New Vision (Kampala)

24 October 2005

Uganda Threatened By Looming Desert

Kampala — UGANDA'S woodland is fast shrinking. The country's exposure to natural hazards is escalating as human activities drastically alter the delicate ecological balance to a mere windswept desert.

Persistent droughts, floods, reduced river flows, shrinking lakes, decreasing agricultural outputs and famine are all part of the problem.

Where there were once lush vegetations, are now bare patches of land. The vast arable land can merely support a few tufts of grass.

"We used to have two rainy seasons of three months each. But now the rains come at unexpected times. Sometimes it does not even rain for a whole year ," says Perusi Kyakuhaire, 63, from Pakanyi Village in Masindi.

Masindi is one of the main charcoal producing districts hit hard with climate change.

Scientists warn that the country's shrinking forests, may be gone by 2025, if no action is taken.

"The very survival of Uganda is threatened by a looming desert," says Paul Drichi, coordinator of inventory and surveys at the National Forestry Authority (NFA).

Drichi says the situation on the country's woodland is getting worse with the growing population and infrastructure.

"The demand for forest products is increasingly more than supply and this is disrupting the ecosystem that support life," he says.

Uganda has an annual wood consumption of about 26 million tonnes. Charcoal, which is produced using traditional kilns with efficiency as low as 10%, accounts for between 15% to 20% of the wood supply, mainly used in urban areas.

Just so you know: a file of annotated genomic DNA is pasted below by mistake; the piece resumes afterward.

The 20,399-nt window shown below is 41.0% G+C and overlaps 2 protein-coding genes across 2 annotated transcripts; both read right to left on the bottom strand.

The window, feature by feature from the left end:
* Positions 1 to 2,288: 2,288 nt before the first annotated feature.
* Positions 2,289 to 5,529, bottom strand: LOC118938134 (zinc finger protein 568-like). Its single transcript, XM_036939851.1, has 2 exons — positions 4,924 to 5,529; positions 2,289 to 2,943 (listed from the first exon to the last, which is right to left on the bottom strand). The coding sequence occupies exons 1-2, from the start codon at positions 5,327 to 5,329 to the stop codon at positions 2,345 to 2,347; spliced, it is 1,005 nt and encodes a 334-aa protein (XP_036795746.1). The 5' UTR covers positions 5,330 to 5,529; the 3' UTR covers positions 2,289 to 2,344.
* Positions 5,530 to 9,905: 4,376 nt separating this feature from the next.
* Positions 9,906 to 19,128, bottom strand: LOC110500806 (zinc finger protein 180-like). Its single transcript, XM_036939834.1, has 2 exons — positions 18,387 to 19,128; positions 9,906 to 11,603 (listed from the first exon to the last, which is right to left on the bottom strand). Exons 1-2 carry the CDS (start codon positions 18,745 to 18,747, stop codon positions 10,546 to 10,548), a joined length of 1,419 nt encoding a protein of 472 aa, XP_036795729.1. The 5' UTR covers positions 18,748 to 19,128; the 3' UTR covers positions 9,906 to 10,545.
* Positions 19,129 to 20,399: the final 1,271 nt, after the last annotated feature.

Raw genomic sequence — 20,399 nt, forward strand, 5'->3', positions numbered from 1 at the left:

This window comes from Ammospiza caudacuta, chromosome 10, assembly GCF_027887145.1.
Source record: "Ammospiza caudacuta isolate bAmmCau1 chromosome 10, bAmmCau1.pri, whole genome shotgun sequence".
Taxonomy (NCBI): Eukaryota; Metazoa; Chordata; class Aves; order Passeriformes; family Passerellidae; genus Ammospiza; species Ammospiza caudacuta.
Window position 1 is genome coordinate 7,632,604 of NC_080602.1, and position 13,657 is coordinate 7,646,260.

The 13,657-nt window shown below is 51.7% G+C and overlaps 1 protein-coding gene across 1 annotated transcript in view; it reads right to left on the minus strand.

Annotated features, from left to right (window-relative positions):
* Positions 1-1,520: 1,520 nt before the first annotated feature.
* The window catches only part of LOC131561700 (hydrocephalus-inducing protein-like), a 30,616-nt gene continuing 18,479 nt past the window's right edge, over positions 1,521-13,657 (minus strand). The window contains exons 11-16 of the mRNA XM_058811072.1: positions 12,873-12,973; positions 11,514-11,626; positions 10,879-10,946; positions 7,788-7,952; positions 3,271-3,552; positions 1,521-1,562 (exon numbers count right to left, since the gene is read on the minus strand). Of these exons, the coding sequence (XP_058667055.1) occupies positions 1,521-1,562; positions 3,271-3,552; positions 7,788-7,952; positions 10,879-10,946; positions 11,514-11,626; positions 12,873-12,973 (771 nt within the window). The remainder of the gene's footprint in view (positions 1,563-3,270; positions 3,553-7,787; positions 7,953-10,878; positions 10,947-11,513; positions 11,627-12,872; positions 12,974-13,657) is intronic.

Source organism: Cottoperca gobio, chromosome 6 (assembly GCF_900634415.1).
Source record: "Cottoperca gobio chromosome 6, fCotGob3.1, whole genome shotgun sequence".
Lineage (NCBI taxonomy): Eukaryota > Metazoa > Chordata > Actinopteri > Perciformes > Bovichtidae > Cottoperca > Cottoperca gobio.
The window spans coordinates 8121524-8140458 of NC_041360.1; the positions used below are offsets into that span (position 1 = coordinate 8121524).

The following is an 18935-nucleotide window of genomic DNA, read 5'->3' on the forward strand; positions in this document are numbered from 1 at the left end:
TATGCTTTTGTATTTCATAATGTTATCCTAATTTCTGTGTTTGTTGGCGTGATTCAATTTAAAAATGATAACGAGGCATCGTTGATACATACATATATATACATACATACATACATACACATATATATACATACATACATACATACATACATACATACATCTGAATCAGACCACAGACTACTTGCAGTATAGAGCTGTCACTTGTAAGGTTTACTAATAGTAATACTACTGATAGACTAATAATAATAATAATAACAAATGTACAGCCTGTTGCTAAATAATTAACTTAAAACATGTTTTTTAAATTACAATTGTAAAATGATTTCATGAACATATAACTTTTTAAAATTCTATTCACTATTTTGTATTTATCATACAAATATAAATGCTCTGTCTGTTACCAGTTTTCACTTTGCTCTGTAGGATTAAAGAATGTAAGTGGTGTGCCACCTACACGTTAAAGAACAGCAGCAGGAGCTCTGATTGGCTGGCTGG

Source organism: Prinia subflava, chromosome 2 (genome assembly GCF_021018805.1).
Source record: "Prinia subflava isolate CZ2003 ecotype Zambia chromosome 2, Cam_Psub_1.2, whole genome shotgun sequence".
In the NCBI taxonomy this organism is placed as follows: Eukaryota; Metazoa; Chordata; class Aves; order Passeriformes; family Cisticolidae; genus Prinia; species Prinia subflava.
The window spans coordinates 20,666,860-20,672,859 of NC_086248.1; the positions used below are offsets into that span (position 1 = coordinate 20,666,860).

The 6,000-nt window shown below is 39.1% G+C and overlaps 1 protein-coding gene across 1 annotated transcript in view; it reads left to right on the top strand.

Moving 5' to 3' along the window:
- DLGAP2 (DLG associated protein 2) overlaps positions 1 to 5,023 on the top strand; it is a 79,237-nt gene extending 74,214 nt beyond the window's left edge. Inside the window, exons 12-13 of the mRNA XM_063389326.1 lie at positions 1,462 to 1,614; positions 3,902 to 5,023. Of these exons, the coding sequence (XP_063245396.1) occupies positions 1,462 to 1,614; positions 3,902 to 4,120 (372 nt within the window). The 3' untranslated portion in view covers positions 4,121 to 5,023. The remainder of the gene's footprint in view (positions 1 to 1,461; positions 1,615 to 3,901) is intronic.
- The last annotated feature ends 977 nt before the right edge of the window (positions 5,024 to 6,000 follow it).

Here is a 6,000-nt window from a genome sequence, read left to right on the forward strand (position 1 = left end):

According to the 2002 national population and housing census, woody biomass caters for 97% of Uganda's energy needs, about 30 times petroleum and electricity combined. The NFA study on national biomass in 2004 showed that the demand for wood will triple to over 60 million tonnes by 2025. Moreover, the high tariffs imposed on insufficient alternative sources of energy like electricity and petroleum dictate that wood will continue to dominate as a source of energy.

John Kuteesakwe, an energy officer in the Energy \Advisory Project (EAP) at the ministry of energy, says there are indicators of environmental disaster. "Today, the distance moved to collect firewood in the charcoal-producing districts of Masindi, Nakasongola, Kiboga and Mubende has increased from 0.06 to 0.73km between 1992 and 2002. Meaning an increase of more than 12 times in a period of only eight years," he says.

"In many areas like Bushenyi, Mbale and Tororo, unusual sources of fuel like plastics and dry banana leaves are used for cooking."

People continue to cut trees for fuel, construction and to clear land for agriculture.

"We all need to embark on a major campaign to promote a culture of planting trees," Drichi told district environmental officers during a recent charcoal workshop in Masindi.

State minister for environment, Lt. Gen. Jeje Odongo, says it is unfortunate that people look at tree-planting and management as government's role despite their involvement in the destruction of the forests. "There is unsustainable use of wood. Many trees are cut without a replacement because people don't mind ," says Odongo.

The Forestry Act 2002 promotes community participation in tree planting and management as a solution to challenges of deforestation.

However, Kuteesakwe said it is unfortunate that using firewood and charcoal is cheaper than using electricity, blaming the Government for failure to recognise the charcoal sub-sector. "There is no reason why the government can't control environmental degradation, but quite often they make excuses. We say the people are poor and they can't impose taxes on charcoal."

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